There were 13,882 households, out of which 31.2% had children under the age of 18 living with them, 48.7% were married couples living together, 13.7% had a female householder with no husband present, and 31.9% were non-families. 22.9% of all households were made up of individuals, and 10.9% had someone living alone who was 65 years of age or older. The average household size was 3.09, and the average family size was 3.55.
The age distribution of the community was 22.0% under the age of 18, 9.7% from 18 to 24, 30.2% from 25 to 44, 25.4% from 45 to 64, and 13.8% who were 65 years of age or older. The median age was 37.3 years. The gender makeup of the community was 49.6% male and 50.4% female.
The median income for a household in the community was $96,533, and the median income for a family was $108,079. Males had median earnings of $42,552 versus $30,979 for females. The community's per capita income was $40,361. About 6.9% of families and 9.8% of the population were below the poverty line, including 14.6% of those under age 18 and 9.0% of those age 65 or over.
According to the Demographic Statistical Atlas of the United States, as of 2018, the largest ancestry groups were:
In popular culture
In the video game Fallout 3, the city is used as a location under the name Andale. The city is inhabited by a group of inbred cannibals who proudly go by the title of the "Friendliest Town in the USA."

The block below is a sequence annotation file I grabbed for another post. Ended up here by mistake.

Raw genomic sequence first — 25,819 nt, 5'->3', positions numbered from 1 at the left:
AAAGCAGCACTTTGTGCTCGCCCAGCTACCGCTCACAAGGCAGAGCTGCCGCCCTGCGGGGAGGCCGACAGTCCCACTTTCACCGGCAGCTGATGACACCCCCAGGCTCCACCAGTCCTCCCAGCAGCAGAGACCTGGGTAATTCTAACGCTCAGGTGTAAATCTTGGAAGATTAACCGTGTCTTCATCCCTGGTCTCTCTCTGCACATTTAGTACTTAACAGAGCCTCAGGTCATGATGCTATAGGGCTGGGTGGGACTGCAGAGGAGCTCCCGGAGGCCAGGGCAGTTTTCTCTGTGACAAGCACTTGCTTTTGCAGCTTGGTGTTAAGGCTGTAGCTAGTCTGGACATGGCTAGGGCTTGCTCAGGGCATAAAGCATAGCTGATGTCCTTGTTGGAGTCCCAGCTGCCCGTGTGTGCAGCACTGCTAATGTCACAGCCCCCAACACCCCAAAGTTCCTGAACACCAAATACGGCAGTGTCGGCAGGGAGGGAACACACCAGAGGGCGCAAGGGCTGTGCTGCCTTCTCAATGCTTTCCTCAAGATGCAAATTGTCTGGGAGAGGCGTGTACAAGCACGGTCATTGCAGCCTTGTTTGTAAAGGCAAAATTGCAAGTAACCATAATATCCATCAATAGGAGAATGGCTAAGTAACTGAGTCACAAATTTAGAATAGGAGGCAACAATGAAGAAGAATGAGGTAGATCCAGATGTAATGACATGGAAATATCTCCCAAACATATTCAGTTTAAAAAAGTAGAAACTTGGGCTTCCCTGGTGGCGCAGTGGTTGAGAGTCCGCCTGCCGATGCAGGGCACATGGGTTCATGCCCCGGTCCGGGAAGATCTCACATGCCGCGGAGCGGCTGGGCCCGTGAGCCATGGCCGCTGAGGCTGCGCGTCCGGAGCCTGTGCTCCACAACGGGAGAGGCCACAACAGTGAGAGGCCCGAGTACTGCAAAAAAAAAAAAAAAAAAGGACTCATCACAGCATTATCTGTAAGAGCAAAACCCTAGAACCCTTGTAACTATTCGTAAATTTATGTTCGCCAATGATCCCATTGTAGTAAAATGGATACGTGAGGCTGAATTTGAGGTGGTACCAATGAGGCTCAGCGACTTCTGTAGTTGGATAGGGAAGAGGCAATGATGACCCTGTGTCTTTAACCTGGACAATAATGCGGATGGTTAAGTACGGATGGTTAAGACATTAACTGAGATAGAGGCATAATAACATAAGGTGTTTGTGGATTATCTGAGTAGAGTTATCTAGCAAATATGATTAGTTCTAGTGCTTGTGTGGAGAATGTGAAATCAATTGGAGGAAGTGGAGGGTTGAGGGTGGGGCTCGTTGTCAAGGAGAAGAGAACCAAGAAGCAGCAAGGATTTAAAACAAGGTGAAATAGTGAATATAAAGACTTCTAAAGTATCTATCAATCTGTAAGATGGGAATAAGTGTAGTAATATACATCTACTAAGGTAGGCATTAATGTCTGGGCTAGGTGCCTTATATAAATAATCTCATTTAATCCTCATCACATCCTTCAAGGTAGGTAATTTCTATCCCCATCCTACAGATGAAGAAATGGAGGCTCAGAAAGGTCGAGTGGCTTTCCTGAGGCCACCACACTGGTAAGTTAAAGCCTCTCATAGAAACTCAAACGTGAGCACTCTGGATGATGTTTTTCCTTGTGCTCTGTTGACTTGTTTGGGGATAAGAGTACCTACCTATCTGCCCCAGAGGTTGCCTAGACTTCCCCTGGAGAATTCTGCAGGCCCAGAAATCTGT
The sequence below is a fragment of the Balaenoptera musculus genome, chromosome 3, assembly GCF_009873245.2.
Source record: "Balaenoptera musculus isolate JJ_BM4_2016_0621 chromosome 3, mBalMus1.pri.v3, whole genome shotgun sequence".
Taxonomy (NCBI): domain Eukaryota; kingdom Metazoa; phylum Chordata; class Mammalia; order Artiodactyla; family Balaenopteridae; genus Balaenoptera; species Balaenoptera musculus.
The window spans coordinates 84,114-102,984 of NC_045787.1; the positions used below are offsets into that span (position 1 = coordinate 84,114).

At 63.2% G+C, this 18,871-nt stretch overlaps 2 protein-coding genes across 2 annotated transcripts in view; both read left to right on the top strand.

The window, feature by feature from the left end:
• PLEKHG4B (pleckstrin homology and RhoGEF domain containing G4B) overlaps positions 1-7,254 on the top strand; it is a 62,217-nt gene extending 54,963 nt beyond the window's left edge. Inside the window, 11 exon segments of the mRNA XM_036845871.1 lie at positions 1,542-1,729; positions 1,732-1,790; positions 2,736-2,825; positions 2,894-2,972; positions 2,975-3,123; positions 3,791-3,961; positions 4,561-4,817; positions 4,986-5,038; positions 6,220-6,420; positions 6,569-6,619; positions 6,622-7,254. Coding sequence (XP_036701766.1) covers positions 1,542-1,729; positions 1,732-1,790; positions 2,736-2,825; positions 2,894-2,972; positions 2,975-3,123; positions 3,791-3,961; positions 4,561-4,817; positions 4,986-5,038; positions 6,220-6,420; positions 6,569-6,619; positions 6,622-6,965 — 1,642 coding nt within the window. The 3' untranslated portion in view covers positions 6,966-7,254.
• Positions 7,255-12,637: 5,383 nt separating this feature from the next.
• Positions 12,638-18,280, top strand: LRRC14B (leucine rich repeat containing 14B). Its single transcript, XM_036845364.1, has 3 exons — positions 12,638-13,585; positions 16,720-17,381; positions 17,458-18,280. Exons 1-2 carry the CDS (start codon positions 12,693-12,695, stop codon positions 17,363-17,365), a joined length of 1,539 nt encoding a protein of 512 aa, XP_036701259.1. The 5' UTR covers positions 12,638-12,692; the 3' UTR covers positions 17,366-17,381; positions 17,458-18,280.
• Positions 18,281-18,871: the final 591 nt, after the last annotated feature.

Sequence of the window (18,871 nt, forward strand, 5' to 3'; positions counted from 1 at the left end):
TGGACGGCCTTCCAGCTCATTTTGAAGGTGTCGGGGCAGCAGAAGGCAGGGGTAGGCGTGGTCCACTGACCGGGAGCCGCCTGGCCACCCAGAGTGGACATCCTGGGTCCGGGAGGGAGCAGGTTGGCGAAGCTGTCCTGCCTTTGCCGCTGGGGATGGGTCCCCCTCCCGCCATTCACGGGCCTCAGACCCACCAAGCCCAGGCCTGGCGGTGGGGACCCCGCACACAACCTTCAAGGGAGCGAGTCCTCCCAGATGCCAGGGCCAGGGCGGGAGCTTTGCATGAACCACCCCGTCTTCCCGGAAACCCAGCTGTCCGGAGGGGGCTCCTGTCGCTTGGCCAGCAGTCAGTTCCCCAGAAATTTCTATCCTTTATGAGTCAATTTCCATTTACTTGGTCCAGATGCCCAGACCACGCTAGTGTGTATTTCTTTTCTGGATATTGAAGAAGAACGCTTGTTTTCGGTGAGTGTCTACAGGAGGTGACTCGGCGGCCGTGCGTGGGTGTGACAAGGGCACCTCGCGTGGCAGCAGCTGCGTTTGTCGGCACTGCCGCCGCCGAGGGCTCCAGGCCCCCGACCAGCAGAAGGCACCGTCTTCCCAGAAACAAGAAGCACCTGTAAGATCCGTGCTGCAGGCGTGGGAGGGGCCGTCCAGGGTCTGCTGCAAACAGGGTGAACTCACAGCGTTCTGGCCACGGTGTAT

- DynCorp Headquarters (uses a Mclean, Virginia postal address)
- Noblis Headquarters (uses a Reston, Virginia postal address)
- Ensco Headquarters (used a Falls Church, Virginia postal address)
- See also: Koreans in Washington, D.C.
Downtown Annandale is also referred to by some as Koreatown as there were roughly 929 South Korean-owned businesses as of 2006 and 67 South Korean-owned restaurants as of July 1, 2010, operating in the Washington Metropolitan Area, according to the GIANT Directory for South Korean-owned and Korean-American businesses. They were developed beginning in the 1990s by Korean immigrants to the region. The influx of Koreans to Northern Virginia and Annandale can be traced to the ease of commute into the District of Columbia for federal employees, the quality of its schools, and even the opening of an office of the Fairfax County Economic Development Authority in Seoul. Most of the businesses and restaurants initially catered primarily to South Korean expatriates, but some had a diverse clientele from the beginning. In the past, county officials sought to make Annandale more diverse by encouraging Korean businesses to include English in their signs. Today, Fairfax County is home to nearly 40,000 Koreans and is seen by many Washingtonians as a destination for karaoke, BBQ, and bingsu. There are now multiple generations of Korean-American businesses and restaurants in Annandale and they attract a broad demographic of customers.